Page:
The Clod and the Pebble - Synopsis and commentary

Synopsis of The Clod and the Pebble

The Clod and the Pebble

A lump of clay sings that love is totally concerned with the good of others, and should be oblivious to its own needs. By acting in this way, it creates heaven in the midst of the despair of hell. The clod sings this while it is trodden upon by cattle. But a pebble in the brook sings another song. Love is totally directed towards itself. It is cruel and possessive, creating hell in the midst of heaven.


This poem looks at two different forms of natural material – soft clay and hard stone – and the two different approaches to life which they represent, while they remain part of one reality. In this, it relates to the pastoral genre.

The opening stanza reads like the confident assertion that might be heard in a sermon. It echoes a well-known passage from the Bible about love, (1 Corinthians 13:4-7) and does not try to justify its self-evident ‘truth'. It, therefore, comes as a shock to learn the identity of its speaker. It may seem hard to associate this noble idea of love with something as unattractive as a clod of clay. If the reader agrees that love should be selfless, does that imply the acceptance of being trodden upon? The reader is thus faced with his / her own attraction to - and revulsion by - this notion of love and vision of heaven.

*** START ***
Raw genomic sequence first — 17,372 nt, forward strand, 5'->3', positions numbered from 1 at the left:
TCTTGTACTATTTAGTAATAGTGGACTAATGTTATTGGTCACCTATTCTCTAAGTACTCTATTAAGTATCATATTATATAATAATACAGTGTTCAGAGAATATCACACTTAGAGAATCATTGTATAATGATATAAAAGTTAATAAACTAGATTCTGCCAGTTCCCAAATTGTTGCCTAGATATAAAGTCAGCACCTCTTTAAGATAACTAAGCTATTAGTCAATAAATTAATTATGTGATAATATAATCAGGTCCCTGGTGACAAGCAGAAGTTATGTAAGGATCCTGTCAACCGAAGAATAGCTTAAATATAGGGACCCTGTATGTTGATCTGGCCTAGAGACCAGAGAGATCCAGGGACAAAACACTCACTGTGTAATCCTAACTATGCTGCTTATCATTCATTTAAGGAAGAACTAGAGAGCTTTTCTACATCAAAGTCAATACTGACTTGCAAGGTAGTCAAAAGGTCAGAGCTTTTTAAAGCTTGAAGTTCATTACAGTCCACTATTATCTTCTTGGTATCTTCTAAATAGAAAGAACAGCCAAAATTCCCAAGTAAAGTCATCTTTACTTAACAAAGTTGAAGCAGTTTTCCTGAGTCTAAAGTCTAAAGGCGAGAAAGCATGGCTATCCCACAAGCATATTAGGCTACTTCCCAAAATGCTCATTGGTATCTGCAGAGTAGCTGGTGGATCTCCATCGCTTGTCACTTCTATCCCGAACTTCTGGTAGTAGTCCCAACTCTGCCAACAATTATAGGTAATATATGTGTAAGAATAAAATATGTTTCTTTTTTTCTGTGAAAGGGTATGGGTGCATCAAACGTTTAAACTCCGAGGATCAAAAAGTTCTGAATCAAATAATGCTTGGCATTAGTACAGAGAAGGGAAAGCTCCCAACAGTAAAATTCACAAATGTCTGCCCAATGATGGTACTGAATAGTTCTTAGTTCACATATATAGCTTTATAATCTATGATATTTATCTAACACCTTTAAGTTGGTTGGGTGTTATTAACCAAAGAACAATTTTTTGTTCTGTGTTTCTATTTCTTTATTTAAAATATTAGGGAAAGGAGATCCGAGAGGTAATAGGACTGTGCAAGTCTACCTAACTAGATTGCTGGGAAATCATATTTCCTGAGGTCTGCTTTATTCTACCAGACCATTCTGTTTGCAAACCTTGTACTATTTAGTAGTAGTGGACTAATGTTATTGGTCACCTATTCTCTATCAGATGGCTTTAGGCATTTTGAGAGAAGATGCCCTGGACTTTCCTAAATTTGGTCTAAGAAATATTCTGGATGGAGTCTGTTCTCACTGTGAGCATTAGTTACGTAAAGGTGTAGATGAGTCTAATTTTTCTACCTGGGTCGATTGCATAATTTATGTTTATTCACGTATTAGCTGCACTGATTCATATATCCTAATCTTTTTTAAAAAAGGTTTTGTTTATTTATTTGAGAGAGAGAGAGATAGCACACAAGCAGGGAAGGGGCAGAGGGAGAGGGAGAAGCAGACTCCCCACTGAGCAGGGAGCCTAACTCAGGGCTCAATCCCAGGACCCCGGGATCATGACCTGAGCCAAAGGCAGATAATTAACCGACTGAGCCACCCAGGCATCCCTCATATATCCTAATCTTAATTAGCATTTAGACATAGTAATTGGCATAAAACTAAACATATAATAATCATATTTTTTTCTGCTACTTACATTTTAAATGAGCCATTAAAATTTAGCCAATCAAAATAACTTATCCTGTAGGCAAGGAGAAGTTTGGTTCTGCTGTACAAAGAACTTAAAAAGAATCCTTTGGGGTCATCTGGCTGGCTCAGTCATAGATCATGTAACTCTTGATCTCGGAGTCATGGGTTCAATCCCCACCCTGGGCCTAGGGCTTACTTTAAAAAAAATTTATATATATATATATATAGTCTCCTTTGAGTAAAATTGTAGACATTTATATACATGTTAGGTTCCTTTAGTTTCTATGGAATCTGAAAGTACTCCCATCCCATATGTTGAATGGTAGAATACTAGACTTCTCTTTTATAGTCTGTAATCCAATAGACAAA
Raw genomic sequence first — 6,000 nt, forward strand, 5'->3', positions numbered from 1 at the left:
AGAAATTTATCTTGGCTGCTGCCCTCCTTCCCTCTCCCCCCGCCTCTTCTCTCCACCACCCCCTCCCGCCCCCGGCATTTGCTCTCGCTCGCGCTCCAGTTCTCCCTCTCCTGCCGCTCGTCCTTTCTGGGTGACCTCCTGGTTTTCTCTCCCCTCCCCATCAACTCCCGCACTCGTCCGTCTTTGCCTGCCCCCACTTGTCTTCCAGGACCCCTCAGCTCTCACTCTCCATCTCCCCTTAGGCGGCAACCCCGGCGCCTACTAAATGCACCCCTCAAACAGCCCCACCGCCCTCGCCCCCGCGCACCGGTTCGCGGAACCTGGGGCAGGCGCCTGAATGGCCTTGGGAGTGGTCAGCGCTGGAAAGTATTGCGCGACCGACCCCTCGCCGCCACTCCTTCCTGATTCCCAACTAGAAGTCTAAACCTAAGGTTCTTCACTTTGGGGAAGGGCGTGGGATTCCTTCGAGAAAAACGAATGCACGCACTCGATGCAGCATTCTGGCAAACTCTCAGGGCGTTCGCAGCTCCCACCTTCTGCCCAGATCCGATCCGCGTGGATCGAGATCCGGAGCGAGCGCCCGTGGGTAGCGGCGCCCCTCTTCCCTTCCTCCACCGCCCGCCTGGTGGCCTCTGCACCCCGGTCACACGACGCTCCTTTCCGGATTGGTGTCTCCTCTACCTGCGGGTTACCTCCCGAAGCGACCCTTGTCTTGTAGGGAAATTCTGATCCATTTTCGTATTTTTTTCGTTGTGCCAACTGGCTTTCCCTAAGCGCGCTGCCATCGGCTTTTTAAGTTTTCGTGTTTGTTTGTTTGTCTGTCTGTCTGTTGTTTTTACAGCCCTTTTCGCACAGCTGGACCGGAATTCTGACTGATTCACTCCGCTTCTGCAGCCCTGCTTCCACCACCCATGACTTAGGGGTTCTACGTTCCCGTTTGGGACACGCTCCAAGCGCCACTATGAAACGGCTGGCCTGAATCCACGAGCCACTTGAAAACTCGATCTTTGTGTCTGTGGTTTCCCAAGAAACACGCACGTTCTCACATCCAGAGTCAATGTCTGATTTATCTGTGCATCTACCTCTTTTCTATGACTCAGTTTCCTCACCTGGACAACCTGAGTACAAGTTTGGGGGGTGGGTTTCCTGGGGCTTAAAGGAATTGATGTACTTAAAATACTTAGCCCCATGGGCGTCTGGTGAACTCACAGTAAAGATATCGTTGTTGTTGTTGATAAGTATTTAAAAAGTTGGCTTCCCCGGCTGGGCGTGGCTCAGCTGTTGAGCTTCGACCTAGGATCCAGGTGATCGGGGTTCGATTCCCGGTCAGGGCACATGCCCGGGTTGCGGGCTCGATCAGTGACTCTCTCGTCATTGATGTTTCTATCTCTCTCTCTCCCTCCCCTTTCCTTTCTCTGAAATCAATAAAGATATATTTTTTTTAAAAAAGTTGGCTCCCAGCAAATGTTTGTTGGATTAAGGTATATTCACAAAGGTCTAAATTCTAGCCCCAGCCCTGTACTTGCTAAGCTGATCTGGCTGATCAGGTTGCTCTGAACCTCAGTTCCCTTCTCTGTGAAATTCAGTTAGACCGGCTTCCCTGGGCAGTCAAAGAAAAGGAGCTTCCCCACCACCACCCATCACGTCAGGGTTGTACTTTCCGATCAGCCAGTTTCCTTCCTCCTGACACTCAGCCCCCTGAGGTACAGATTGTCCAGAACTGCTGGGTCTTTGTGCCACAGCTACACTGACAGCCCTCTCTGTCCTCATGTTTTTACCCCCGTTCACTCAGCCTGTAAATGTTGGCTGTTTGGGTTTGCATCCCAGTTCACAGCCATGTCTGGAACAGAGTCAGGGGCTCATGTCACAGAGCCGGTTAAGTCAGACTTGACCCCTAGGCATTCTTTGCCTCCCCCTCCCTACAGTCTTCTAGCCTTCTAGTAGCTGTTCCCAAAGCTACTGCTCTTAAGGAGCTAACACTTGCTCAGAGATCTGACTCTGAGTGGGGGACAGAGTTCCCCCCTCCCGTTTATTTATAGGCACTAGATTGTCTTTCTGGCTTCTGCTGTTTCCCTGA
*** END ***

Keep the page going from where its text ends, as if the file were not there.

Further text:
Expectations are further undermined by the pebble. The diction ‘warbled' and ‘metres meet (fitting or appropriate)' is characteristic 18th century language which might lead the reader to anticipate another improving and decorous ‘moral fable' (see Literary context > Enlightenment literature). Further, the pebble in the brook appears to have a more advantageous identity and situation:

  • Which sounds more appealing, a clod or a pebble?
  • Would you rather be in a fresh brook or under the feet of heavy cattle?

Readers might therefore anticipate an opinion to match the more appealing nature of the pebble. They are unprepared for the deeply cynical view of love which follows.

At the end of the poem, readers are left in a dilemma. The pebble does, indeed, seem better off than the clod, even though its view may be repellent. They may agree with the clod's sentiment but feel unable to embrace its fate. Blake makes his readers confront:

  • A too easy, superficial acceptance of self less love which is unaware of the cost
  • Human attraction to the fruits of selfish love.

In this way, he suggests that:

  • Both heavenly and hellish attitudes are aspects of human experience
  • It is the choices made by individuals that create heaven and hell in their present lives.

Investigating The Clod and the Pebble

  • Do you think that the clod and the pebble represent the only choices available regarding behaviour?
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